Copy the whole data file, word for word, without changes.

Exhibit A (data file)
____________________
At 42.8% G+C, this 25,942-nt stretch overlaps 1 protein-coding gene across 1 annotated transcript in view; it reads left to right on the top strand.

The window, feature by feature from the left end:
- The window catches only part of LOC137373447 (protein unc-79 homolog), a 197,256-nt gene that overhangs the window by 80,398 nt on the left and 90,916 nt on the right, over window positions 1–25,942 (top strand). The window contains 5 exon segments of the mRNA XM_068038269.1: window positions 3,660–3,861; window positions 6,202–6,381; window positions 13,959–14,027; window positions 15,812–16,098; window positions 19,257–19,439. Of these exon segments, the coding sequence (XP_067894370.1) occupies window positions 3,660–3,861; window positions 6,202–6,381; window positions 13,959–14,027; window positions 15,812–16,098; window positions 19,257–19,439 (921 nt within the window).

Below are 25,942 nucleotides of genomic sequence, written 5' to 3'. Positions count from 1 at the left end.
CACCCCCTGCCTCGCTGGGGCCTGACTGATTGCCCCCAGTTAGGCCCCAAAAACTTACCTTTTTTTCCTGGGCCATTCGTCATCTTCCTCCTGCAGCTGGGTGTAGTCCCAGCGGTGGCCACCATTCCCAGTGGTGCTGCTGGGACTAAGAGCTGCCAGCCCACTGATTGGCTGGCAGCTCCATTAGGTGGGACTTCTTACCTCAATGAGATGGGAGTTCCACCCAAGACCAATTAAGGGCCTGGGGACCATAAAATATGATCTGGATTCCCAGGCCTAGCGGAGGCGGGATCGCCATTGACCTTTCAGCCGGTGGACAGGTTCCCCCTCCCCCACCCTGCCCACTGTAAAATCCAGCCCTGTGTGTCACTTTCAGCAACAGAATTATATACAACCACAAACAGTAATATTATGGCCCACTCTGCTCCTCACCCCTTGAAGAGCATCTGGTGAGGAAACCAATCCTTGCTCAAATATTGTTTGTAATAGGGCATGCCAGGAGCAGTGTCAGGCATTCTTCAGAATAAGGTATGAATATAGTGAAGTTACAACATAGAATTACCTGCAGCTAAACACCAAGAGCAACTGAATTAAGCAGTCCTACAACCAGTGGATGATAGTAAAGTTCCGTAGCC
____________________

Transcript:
At 42.8% G+C, this 25,942-nt stretch overlaps 1 protein-coding gene across 1 annotated transcript in view; it reads left to right on the top strand.

The window, feature by feature from the left end:
- The window catches only part of LOC137373447 (protein unc-79 homolog), a 197,256-nt gene that overhangs the window by 80,398 nt on the left and 90,916 nt on the right, over window positions 1–25,942 (top strand). The window contains 5 exon segments of the mRNA XM_068038269.1: window positions 3,660–3,861; window positions 6,202–6,381; window positions 13,959–14,027; window positions 15,812–16,098; window positions 19,257–19,439. Of these exon segments, the coding sequence (XP_067894370.1) occupies window positions 3,660–3,861; window positions 6,202–6,381; window positions 13,959–14,027; window positions 15,812–16,098; window positions 19,257–19,439 (921 nt within the window).

Below are 25,942 nucleotides of genomic sequence, written 5' to 3'. Positions count from 1 at the left end.
CACCCCCTGCCTCGCTGGGGCCTGACTGATTGCCCCCAGTTAGGCCCCAAAAACTTACCTTTTTTTCCTGGGCCATTCGTCATCTTCCTCCTGCAGCTGGGTGTAGTCCCAGCGGTGGCCACCATTCCCAGTGGTGCTGCTGGGACTAAGAGCTGCCAGCCCACTGATTGGCTGGCAGCTCCATTAGGTGGGACTTCTTACCTCAATGAGATGGGAGTTCCACCCAAGACCAATTAAGGGCCTGGGGACCATAAAATATGATCTGGATTCCCAGGCCTAGCGGAGGCGGGATCGCCATTGACCTTTCAGCCGGTGGACAGGTTCCCCCTCCCCCACCCTGCCCACTGTAAAATCCAGCCCTGTGTGTCACTTTCAGCAACAGAATTATATACAACCACAAACAGTAATATTATGGCCCACTCTGCTCCTCACCCCTTGAAGAGCATCTGGTGAGGAAACCAATCCTTGCTCAAATATTGTTTGTAATAGGGCATGCCAGGAGCAGTGTCAGGCATTCTTCAGAATAAGGTATGAATATAGTGAAGTTACAACATAGAATTACCTGCAGCTAAACACCAAGAGCAACTGAATTAAGCAGTCCTACAACCAGTGGATGATAGTAAAGTTCCGTAGCC